2016-08-12T04:22:18Z via Identi.ca Web CC: Public
GNOME (et al): Rotting In Threes
4 years later the problem is not fixed but propagated (e.g. Debian jessie uses systemd as default).
Finally GitHub supports GPG
Finally GitHub supports GPG signed commits (show 'verified' if the gpg public key added via owner's account settings) . https://github.com/blog/2144-gpg-signature-verification
Arcee likes this.
On proprietary platform:
curlor other similar tools or programming languages.
The web service software is licensed under Free Software licenses but there is no api and there is no
export your datafunction in web UI.
The web service software is proprietary, but it has well designed api exposing all or more functions in its web UI.
I won't discuss 1. I think it is Proprietary from any aspects of view.
But what about 2 and 3:
Proprietary: 3; Free: 2.
For someone who wants to host a web service:
Proprietary: 3; Free: 2
It is consistent till now.
But for someone just wants to use the hosted service, do they have more freedom when using 2?
I think the result is mixed:
1does provide the freedom that the user can host the service on their own machine or on their friends' machine.
But for manipulating their data,
2(Proprietary Software) provides more freedom than
Traditional local free software does not have this issue, since it runs on your own machine. If a free software cannot save the result to disk or pipe the result, you can edit its source.
A program is free software if the program's users have the four essential freedoms:
The freedom to run the program as you wish, for any purpose (freedom 0).
For web services, there should be something like a freedom -1.
However, I'll gladly offer my support to a Free Software platform which still doesn't offer a way to export data, over a proprietary platform that already does.
After all, if the FLOSS platform doesn't offer that capability, is probably because nobody has coded it yet. And I couldn't support the proprietary platform, even if it offers nice things. Especially when it's such a "gravity force" as github.com is.
Regarding the Freedom -1, well... the problem here is that a remote service is a black box for the user, whether its source is Free Software or proprietary. But that's a whole other issue. Then again, you can run your own, say, GitLab, but you can't run your own GitHub.
probably because nobody has coded it yet.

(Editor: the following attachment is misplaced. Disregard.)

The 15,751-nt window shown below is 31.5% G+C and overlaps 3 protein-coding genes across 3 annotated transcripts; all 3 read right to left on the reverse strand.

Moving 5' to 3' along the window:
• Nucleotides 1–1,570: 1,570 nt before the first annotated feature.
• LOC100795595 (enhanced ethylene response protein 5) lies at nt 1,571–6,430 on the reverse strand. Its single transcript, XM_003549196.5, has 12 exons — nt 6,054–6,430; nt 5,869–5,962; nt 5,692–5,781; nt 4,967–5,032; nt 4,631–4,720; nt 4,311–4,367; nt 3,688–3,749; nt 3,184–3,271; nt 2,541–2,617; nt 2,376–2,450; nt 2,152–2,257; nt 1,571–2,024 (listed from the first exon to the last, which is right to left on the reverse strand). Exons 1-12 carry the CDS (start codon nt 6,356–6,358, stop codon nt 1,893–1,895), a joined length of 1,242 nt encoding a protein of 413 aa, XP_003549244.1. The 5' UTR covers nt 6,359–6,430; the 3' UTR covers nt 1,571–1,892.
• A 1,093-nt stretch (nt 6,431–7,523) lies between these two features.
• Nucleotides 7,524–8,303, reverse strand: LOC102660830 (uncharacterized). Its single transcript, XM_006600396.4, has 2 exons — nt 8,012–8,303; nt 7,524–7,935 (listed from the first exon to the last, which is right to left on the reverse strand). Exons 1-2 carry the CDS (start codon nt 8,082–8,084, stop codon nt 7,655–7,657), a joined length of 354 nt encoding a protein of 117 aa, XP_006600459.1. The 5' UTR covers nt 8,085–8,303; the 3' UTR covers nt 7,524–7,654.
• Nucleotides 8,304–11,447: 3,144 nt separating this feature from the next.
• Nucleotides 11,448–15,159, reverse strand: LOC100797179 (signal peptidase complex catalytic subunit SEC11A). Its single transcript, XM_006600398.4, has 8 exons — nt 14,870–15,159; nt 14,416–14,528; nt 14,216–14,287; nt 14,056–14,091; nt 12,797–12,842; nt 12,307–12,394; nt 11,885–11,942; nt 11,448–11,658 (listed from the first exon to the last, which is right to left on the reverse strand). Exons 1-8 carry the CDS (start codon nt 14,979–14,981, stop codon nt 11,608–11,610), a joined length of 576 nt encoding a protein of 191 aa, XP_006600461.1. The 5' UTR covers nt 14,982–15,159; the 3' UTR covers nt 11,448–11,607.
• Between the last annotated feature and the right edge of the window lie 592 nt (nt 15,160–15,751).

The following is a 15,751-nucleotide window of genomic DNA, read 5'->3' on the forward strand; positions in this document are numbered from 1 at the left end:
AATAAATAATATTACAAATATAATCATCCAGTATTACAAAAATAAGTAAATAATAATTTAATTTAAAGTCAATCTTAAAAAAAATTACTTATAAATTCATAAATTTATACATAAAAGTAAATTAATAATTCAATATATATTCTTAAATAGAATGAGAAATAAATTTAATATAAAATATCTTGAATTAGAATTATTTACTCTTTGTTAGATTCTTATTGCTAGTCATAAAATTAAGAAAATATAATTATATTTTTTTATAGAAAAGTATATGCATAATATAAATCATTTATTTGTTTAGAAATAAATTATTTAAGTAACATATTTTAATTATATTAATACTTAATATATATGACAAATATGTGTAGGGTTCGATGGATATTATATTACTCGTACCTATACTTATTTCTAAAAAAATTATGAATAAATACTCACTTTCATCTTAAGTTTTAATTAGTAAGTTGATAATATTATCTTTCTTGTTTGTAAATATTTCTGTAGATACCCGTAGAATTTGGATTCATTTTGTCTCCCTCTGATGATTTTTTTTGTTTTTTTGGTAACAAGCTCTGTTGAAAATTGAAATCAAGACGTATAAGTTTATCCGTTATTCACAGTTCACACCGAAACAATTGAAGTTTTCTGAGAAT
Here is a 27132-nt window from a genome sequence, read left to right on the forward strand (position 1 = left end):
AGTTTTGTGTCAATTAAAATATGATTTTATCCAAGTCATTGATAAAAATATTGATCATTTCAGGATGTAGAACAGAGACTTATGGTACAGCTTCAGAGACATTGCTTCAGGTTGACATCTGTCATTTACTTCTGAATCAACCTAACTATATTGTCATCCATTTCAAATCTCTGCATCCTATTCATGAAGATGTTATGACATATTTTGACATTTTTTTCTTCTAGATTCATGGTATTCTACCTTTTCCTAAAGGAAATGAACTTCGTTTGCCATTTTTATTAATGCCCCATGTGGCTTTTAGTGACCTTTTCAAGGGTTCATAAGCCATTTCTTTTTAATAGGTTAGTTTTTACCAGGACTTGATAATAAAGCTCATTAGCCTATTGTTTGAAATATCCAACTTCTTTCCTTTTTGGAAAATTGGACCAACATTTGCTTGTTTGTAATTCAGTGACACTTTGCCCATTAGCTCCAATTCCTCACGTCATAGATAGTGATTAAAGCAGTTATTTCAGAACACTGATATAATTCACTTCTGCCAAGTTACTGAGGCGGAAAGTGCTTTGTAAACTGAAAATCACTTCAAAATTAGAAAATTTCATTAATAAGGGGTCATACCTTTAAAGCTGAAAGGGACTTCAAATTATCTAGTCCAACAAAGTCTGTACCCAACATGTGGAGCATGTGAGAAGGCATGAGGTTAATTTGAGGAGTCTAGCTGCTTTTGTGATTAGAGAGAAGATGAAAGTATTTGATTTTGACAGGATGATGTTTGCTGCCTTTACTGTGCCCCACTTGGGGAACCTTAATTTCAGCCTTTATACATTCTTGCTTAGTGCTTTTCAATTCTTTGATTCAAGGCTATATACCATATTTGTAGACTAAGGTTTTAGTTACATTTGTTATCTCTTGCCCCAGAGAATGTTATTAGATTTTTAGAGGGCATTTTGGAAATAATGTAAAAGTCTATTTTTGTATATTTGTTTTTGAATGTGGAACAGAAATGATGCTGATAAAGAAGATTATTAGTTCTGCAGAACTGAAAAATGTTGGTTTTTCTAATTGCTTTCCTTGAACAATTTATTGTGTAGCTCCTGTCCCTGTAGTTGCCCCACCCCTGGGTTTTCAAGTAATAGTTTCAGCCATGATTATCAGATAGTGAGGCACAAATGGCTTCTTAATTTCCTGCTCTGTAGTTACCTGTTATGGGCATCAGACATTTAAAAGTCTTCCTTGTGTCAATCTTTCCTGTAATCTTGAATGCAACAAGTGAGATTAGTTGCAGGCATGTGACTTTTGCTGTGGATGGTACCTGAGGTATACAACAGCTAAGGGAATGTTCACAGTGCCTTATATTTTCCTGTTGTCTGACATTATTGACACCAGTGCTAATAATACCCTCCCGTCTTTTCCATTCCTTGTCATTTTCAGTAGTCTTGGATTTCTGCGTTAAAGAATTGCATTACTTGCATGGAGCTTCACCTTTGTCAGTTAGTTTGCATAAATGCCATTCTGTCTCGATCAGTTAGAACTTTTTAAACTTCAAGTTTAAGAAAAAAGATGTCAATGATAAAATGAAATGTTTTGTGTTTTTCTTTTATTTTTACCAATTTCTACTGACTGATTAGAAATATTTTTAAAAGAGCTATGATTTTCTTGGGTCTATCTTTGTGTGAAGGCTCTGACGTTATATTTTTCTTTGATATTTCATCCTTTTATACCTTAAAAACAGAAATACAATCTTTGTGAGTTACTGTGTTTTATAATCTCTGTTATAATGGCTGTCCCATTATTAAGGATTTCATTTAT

But what if the platform owner refuses to merge the feature? For traditional local software, it is never a issue.
the problem here is that a remote service is a black box for the user, whether its source is Free Software or proprietary. But that's a whole other issue.
I do not think it is "a whole other issue".
Free Software does not mention software's functionality. Because it assumes a software's functionality can be extended given the freedom to access the source. But this assumption is not valid on remote services.
That's why I think "proprietary platform" is a vague term.
Not considering self host, I personally cares 1 more than 2:
- platform providing open data
- platform using free software
Sure, 2 provides the freedom to self host. But sometimes self host is not possible. For example, if identi.ca is closed, I may self host pump.io (or other alternatives). But if google search engine is closed ( and releases all source code under a FLOSS license), I cannot self host google search.
VSCode is fast.
Though node.js support is bad:
- There are no code completion on node modules, even built in ones.
- A lot of code like
process.platformis considered as error by VSCode.
Google Chrome's new bookmark manager UI (save screenshot and notes, auto folder, enhanced search, etc.) does not show bookmarks belonging to which folder. The workaround is open the bookmark in new tab, then click the star -- IMO this is terrible! Also the bookmark manager loads much slower than the old fashioned one (I'm on SSD).
Just read binpress's interview with Bram Moolenaar (Vim creator). Moolenaar said C "makes writing bad code easy. Now that computers are much faster and have lots of memory I would prefer a compiler that takes work out of the hands of the programmer." This reminds me of Emacs, which is largely written in elisp.